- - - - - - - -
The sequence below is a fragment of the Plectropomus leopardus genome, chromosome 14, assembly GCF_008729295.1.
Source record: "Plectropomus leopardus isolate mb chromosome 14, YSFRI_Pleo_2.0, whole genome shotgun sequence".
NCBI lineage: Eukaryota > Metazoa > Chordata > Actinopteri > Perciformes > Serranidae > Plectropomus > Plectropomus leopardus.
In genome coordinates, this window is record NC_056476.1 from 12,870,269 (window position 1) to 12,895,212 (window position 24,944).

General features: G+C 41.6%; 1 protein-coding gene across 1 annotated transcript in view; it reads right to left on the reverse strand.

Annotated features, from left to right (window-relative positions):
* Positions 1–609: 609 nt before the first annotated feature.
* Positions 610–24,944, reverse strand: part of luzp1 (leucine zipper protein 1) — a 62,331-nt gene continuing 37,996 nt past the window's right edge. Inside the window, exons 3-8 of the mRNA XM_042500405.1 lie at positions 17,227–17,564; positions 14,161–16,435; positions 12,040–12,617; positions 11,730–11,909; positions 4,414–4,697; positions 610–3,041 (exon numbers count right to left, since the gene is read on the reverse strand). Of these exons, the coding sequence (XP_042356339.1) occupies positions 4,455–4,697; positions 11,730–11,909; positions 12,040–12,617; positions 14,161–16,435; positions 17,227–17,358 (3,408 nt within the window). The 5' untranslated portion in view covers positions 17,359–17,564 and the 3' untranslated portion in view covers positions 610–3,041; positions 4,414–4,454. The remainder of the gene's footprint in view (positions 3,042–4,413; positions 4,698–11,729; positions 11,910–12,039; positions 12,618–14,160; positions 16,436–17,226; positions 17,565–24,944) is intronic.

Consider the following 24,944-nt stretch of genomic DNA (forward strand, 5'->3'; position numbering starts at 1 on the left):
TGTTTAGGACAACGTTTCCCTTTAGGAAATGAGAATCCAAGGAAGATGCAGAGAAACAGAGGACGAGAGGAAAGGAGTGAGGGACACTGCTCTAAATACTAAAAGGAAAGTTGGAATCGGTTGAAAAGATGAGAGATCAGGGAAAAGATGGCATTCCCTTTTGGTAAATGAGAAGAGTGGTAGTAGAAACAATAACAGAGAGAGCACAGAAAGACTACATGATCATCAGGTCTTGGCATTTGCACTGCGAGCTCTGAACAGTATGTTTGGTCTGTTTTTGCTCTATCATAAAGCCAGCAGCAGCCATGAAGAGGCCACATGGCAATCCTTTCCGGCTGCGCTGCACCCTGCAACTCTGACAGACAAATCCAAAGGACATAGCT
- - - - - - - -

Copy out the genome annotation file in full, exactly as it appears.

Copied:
The sequence below is a fragment of the Plectropomus leopardus genome, chromosome 14, assembly GCF_008729295.1.
Source record: "Plectropomus leopardus isolate mb chromosome 14, YSFRI_Pleo_2.0, whole genome shotgun sequence".
NCBI lineage: Eukaryota > Metazoa > Chordata > Actinopteri > Perciformes > Serranidae > Plectropomus > Plectropomus leopardus.
In genome coordinates, this window is record NC_056476.1 from 12,870,269 (window position 1) to 12,895,212 (window position 24,944).

General features: G+C 41.6%; 1 protein-coding gene across 1 annotated transcript in view; it reads right to left on the reverse strand.

Annotated features, from left to right (window-relative positions):
* Positions 1–609: 609 nt before the first annotated feature.
* Positions 610–24,944, reverse strand: part of luzp1 (leucine zipper protein 1) — a 62,331-nt gene continuing 37,996 nt past the window's right edge. Inside the window, exons 3-8 of the mRNA XM_042500405.1 lie at positions 17,227–17,564; positions 14,161–16,435; positions 12,040–12,617; positions 11,730–11,909; positions 4,414–4,697; positions 610–3,041 (exon numbers count right to left, since the gene is read on the reverse strand). Of these exons, the coding sequence (XP_042356339.1) occupies positions 4,455–4,697; positions 11,730–11,909; positions 12,040–12,617; positions 14,161–16,435; positions 17,227–17,358 (3,408 nt within the window). The 5' untranslated portion in view covers positions 17,359–17,564 and the 3' untranslated portion in view covers positions 610–3,041; positions 4,414–4,454. The remainder of the gene's footprint in view (positions 3,042–4,413; positions 4,698–11,729; positions 11,910–12,039; positions 12,618–14,160; positions 16,436–17,226; positions 17,565–24,944) is intronic.

Consider the following 24,944-nt stretch of genomic DNA (forward strand, 5'->3'; position numbering starts at 1 on the left):
TGTTTAGGACAACGTTTCCCTTTAGGAAATGAGAATCCAAGGAAGATGCAGAGAAACAGAGGACGAGAGGAAAGGAGTGAGGGACACTGCTCTAAATACTAAAAGGAAAGTTGGAATCGGTTGAAAAGATGAGAGATCAGGGAAAAGATGGCATTCCCTTTTGGTAAATGAGAAGAGTGGTAGTAGAAACAATAACAGAGAGAGCACAGAAAGACTACATGATCATCAGGTCTTGGCATTTGCACTGCGAGCTCTGAACAGTATGTTTGGTCTGTTTTTGCTCTATCATAAAGCCAGCAGCAGCCATGAAGAGGCCACATGGCAATCCTTTCCGGCTGCGCTGCACCCTGCAACTCTGACAGACAAATCCAAAGGACATAGCT